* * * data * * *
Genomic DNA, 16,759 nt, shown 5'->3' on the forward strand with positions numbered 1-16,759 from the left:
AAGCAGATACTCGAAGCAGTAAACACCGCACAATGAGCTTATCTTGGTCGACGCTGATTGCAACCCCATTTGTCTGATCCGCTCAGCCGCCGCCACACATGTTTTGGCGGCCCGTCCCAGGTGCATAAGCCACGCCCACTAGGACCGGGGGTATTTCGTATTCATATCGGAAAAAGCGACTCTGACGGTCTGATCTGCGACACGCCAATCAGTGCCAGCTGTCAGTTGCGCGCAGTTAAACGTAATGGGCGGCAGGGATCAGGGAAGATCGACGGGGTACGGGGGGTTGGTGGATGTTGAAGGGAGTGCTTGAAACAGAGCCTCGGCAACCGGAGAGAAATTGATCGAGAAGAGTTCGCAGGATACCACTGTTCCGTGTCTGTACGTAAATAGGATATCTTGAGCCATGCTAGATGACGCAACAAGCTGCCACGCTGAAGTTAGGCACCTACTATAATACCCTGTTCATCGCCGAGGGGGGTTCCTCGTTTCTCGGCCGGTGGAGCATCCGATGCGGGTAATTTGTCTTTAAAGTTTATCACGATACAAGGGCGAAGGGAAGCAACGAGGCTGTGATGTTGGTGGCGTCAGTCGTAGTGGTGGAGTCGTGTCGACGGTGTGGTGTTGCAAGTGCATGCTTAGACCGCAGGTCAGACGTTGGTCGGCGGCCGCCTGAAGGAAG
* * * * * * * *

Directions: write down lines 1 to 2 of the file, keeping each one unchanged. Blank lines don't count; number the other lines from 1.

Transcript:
Genomic DNA, 16,759 nt, shown 5'->3' on the forward strand with positions numbered 1-16,759 from the left:
AAGCAGATACTCGAAGCAGTAAACACCGCACAATGAGCTTATCTTGGTCGACGCTGATTGCAACCCCATTTGTCTGATCCGCTCAGCCGCCGCCACACATGTTTTGGCGGCCCGTCCCAGGTGCATAAGCCACGCCCACTAGGACCGGGGGTATTTCGTATTCATATCGGAAAAAGCGACTCTGACGGTCTGATCTGCGACACGCCAATCAGTGCCAGCTGTCAGTTGCGCGCAGTTAAACGTAATGGGCGGCAGGGATCAGGGAAGATCGACGGGGTACGGGGGGTTGGTGGATGTTGAAGGGAGTGCTTGAAACAGAGCCTCGGCAACCGGAGAGAAATTGATCGAGAAGAGTTCGCAGGATACCACTGTTCCGTGTCTGTACGTAAATAGGATATCTTGAGCCATGCTAGATGACGCAACAAGCTGCCACGCTGAAGTTAGGCACCTACTATAATACCCTGTTCATCGCCGAGGGGGGTTCCTCGTTTCTCGGCCGGTGGAGCATCCGATGCGGGTAATTTGTCTTTAAAGTTTATCACGATACAAGGGCGAAGGGAAGCAACGAGGCTGTGATGTTGGTGGCGTCAGTCGTAGTGGTGGAGTCGTGTCGACGGTGTGGTGTTGCAAGTGCATGCTTAGACCGCAGGTCAGACGTTGGTCGGCGGCCGCCTGAAGGAAG